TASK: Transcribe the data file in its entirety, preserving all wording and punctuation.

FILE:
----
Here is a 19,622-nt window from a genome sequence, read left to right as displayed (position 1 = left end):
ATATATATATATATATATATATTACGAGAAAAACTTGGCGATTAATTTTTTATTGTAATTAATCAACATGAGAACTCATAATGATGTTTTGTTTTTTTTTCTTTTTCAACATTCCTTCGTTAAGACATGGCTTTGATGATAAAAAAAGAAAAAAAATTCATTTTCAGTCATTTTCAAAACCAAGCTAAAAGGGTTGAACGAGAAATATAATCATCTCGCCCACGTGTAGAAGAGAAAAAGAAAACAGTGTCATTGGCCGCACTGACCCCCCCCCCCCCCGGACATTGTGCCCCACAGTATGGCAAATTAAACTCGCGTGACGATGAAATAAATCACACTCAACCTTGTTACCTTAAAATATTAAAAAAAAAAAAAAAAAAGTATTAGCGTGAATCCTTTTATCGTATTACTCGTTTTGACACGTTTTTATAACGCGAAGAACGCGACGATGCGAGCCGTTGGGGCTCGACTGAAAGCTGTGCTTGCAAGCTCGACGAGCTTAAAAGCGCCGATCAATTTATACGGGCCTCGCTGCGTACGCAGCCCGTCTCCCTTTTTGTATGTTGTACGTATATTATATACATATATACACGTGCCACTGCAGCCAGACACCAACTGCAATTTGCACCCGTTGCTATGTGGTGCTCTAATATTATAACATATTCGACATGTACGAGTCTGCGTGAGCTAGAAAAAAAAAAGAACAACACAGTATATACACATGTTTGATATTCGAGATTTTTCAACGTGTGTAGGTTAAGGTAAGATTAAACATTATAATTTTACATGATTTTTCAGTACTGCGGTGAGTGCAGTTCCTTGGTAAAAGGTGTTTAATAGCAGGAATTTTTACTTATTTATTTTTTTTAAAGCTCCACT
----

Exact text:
Here is a 19,622-nt window from a genome sequence, read left to right as displayed (position 1 = left end):
ATATATATATATATATATATATTACGAGAAAAACTTGGCGATTAATTTTTTATTGTAATTAATCAACATGAGAACTCATAATGATGTTTTGTTTTTTTTTCTTTTTCAACATTCCTTCGTTAAGACATGGCTTTGATGATAAAAAAAGAAAAAAAATTCATTTTCAGTCATTTTCAAAACCAAGCTAAAAGGGTTGAACGAGAAATATAATCATCTCGCCCACGTGTAGAAGAGAAAAAGAAAACAGTGTCATTGGCCGCACTGACCCCCCCCCCCCCCGGACATTGTGCCCCACAGTATGGCAAATTAAACTCGCGTGACGATGAAATAAATCACACTCAACCTTGTTACCTTAAAATATTAAAAAAAAAAAAAAAAAAGTATTAGCGTGAATCCTTTTATCGTATTACTCGTTTTGACACGTTTTTATAACGCGAAGAACGCGACGATGCGAGCCGTTGGGGCTCGACTGAAAGCTGTGCTTGCAAGCTCGACGAGCTTAAAAGCGCCGATCAATTTATACGGGCCTCGCTGCGTACGCAGCCCGTCTCCCTTTTTGTATGTTGTACGTATATTATATACATATATACACGTGCCACTGCAGCCAGACACCAACTGCAATTTGCACCCGTTGCTATGTGGTGCTCTAATATTATAACATATTCGACATGTACGAGTCTGCGTGAGCTAGAAAAAAAAAAGAACAACACAGTATATACACATGTTTGATATTCGAGATTTTTCAACGTGTGTAGGTTAAGGTAAGATTAAACATTATAATTTTACATGATTTTTCAGTACTGCGGTGAGTGCAGTTCCTTGGTAAAAGGTGTTTAATAGCAGGAATTTTTACTTATTTATTTTTTTTAAAGCTCCACT